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Media Type: Report / Policy Brief
Date of Publication: January
Year of Publication: 2020
Publication City: Mombasa, Kenya
Publisher: Kenya Marine and Fisheries Research Institute (KMFRI)
Author(s): Edward Ndirui Kimani, Gladys M. Okemwa , Christopher Mulanda Aura
The fisheries resources of Kenya are distributed within the inland freshwater bodies and the Exclusive Economic Zone (EEZ) within the Indian Ocean. The marine and inland water fisheries are distinct in geographical scope, operations and markets.
Inland fisheries are defined and managed based on ecosystems, water bodies and species, while the classification of marine fisheries is based on fishing gear and their operations, target species and geographic scope. Kenya’s fishing industry contributes about 0.5% of the national GDP and about 2% of the national export earnings. The industry employs over 60,000 fishers directly and an estimated 1.2 million people directly and indirectly within the fishing, production and supply chain. This income and livelihoods are mainly supported by the freshwater Lakes Victoria, Turkana, Naivasha, Baringo, Rivers Tana, Athi-Sabaki, Nzoia, Yala, and man-made dams, as well as the coastal and the open sea ecosystems.
National fishery catches increased to almost 200,000 mt in the 1990s followed by a subsequent drop mainly due to the decline of the Nile perch fishery in Lake Victoria. Marine fish production is from the territorial waters and the Exclusive
Economic Zone (EEZ), spanning approximately 230,000 km2. The fishing capacity is constituted of about 3,000 small scale fishing crafts and approximately 14,000 fishers. The small scale fishing crafts are dominated by wooden dugout canoes,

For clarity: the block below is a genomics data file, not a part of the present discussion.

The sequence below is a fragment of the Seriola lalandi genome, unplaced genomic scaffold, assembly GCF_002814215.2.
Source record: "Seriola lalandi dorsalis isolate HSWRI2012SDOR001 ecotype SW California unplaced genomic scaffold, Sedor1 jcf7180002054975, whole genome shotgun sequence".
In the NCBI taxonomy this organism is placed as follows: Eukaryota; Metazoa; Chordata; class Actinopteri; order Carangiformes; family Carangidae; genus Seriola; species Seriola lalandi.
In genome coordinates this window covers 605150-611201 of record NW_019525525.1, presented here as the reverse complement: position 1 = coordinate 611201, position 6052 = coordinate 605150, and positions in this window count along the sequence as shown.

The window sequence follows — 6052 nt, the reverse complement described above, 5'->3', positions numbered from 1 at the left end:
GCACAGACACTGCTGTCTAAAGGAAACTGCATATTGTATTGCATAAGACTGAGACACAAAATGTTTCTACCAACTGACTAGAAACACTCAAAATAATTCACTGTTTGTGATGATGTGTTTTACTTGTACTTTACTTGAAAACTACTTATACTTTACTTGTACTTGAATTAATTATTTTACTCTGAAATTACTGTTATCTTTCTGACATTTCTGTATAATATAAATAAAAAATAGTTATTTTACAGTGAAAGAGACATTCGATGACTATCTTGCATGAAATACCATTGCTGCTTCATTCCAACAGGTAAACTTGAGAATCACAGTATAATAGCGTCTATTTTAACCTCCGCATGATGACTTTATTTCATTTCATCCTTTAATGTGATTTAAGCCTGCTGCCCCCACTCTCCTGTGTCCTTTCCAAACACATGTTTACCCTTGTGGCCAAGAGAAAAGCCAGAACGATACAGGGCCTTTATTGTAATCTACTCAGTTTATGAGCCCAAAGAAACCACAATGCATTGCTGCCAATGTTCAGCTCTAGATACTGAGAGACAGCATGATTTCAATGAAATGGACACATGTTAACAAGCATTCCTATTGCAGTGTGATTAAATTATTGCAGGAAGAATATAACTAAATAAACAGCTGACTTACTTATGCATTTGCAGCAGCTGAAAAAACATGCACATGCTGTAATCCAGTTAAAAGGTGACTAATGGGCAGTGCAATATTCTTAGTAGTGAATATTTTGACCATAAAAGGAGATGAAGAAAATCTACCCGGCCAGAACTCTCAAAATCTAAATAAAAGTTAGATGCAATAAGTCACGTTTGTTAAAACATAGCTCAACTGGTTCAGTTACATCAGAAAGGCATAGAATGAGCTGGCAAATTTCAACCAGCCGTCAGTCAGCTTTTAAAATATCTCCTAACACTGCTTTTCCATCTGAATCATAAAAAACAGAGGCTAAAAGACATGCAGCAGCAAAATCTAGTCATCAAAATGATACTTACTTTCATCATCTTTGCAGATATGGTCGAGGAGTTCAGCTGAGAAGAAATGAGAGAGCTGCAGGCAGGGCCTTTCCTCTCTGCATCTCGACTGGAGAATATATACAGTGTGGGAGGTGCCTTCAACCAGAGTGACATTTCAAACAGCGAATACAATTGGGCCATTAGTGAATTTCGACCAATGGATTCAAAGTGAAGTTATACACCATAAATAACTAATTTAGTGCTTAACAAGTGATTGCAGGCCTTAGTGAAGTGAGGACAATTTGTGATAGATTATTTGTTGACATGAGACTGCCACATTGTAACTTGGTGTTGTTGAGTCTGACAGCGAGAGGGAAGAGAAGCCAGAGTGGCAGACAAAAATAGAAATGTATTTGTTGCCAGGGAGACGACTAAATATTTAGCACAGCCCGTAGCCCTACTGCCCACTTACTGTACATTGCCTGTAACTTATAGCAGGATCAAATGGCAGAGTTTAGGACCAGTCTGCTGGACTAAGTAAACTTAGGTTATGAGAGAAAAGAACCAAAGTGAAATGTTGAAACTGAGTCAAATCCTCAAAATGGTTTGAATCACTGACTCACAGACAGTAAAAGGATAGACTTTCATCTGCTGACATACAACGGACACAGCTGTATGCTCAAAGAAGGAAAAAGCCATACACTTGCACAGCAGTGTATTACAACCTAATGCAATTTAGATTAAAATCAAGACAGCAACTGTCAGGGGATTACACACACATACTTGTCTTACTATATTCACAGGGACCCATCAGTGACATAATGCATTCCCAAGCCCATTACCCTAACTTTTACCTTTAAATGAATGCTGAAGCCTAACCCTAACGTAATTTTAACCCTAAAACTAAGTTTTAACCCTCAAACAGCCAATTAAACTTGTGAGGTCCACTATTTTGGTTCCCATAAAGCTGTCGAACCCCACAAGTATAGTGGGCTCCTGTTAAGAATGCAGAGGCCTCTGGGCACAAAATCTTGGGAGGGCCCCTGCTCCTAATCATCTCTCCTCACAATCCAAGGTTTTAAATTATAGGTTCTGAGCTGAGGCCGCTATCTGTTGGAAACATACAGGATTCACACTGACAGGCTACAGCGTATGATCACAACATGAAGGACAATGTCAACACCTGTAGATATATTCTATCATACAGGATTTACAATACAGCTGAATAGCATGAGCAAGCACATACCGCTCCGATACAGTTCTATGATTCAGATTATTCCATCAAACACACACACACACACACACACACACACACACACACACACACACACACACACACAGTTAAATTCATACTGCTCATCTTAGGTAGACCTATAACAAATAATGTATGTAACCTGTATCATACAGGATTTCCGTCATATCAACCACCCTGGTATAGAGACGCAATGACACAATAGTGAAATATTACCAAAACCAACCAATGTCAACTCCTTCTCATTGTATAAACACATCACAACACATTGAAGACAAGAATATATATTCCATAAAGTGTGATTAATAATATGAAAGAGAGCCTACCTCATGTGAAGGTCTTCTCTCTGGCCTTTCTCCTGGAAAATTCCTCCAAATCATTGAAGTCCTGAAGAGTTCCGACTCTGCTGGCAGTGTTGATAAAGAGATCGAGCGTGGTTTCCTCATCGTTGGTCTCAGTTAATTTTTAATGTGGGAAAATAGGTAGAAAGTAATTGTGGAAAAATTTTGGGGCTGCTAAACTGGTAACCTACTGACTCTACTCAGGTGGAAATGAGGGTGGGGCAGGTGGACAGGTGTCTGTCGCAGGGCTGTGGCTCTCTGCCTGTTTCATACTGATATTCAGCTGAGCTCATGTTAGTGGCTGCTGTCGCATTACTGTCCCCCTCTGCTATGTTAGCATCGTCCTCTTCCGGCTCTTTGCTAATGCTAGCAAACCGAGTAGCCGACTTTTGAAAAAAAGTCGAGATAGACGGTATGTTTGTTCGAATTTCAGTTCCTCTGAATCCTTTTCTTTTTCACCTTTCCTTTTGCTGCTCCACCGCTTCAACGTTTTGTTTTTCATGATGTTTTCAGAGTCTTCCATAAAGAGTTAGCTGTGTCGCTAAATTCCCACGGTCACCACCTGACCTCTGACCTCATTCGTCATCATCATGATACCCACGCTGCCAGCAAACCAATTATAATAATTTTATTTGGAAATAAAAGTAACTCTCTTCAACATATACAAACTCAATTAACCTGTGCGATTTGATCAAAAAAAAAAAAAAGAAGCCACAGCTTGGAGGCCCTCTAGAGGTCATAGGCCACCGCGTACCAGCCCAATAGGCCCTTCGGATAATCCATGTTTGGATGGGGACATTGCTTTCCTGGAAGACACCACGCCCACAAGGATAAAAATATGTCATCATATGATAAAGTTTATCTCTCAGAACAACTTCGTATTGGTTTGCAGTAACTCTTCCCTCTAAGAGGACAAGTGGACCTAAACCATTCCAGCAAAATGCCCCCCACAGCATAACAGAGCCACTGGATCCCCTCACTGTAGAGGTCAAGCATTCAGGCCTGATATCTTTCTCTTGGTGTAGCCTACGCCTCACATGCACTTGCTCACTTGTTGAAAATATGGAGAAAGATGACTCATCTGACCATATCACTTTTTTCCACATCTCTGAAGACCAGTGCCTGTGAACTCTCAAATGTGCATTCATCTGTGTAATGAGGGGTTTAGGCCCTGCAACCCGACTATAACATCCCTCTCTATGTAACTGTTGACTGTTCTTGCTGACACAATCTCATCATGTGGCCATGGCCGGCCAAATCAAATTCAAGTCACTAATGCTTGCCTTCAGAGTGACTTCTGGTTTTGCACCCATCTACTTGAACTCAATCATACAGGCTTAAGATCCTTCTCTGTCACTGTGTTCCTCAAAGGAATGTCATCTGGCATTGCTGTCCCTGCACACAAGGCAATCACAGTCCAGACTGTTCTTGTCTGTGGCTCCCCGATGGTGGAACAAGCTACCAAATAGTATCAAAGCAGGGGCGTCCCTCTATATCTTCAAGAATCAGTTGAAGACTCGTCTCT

mashua and outriggers, of which less than 10% is motorised. There are 3 – 4 shallow water trawlers, while about 30 – 40 purse seiners and 4 – 9 longliners are licensed to fish in the Kenya EEZ annually. Marine fishery catch data indicates an annual production of 24,709 mt worth KES 4.6 billion. The status of nearshore fishery stocks varies from optimally exploited to overfished for some species and localities.
Fisheries that show definite signs of decline include sharks, the semi-industrial prawn trawl fishery and sea cucumber fishery. The offshore fishery potential is estimated to be between 150,000 – 300,000 mt worth KES 21 – 42 billion. Lake Victoria contributes about 80% of the fish production in Kenya, 1% of world capture fish and 8% of world inland capture fish and also supports the largest inland freshwater fishery on earth. However, only 6% of the lake is in Kenya. In 2016, 118,145 mt of fish worth about KES 9.44 billion was landed from Lake Victoria. The main commercial fish species from Lake Victoria include Rastrineobola agentea (Omena), Lates niloticus (Nile perch) and Oreochromis niloticus (Tilapia). The current number of fishers is estimated to be slightly over 43,000, and the number of fishing crafts to over 14,000 which are artisanal. The decline in the Lake Victoria fishery is driven by increasing demand for fish, leading to increasing use of illegal fishing gears, as well the proliferation of macrophytes, due to increased nutrient from runoff which has far-reaching implications on fish production and other water-based economic activities in the Lake.